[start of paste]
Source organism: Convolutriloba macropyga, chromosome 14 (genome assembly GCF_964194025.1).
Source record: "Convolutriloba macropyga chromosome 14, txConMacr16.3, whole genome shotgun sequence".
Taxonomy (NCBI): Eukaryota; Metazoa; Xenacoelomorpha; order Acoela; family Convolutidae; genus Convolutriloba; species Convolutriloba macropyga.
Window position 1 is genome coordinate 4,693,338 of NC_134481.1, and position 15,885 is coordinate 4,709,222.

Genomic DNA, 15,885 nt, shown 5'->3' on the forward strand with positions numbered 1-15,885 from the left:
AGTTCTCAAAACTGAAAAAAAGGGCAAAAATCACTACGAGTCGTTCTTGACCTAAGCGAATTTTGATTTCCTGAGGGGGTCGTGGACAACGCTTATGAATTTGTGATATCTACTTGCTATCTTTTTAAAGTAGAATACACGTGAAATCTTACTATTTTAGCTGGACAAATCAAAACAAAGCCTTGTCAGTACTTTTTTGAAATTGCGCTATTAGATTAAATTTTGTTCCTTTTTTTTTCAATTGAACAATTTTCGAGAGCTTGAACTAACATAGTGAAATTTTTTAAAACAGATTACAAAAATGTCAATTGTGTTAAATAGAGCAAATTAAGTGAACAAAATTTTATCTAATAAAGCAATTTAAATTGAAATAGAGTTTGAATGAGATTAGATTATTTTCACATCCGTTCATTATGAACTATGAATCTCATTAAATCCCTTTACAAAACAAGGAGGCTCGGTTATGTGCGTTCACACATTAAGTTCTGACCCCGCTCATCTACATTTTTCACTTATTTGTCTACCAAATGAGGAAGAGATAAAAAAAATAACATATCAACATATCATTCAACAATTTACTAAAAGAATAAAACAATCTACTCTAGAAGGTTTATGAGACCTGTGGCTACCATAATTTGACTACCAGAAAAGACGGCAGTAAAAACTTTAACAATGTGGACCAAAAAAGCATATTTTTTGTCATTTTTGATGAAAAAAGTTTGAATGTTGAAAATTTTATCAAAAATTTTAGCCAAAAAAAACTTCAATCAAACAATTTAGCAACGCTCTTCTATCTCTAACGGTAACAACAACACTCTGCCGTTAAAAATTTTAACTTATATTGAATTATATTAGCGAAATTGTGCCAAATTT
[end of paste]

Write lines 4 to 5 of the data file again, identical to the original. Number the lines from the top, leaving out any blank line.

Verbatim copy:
Window position 1 is genome coordinate 4,693,338 of NC_134481.1, and position 15,885 is coordinate 4,709,222.

Genomic DNA, 15,885 nt, shown 5'->3' on the forward strand with positions numbered 1-15,885 from the left: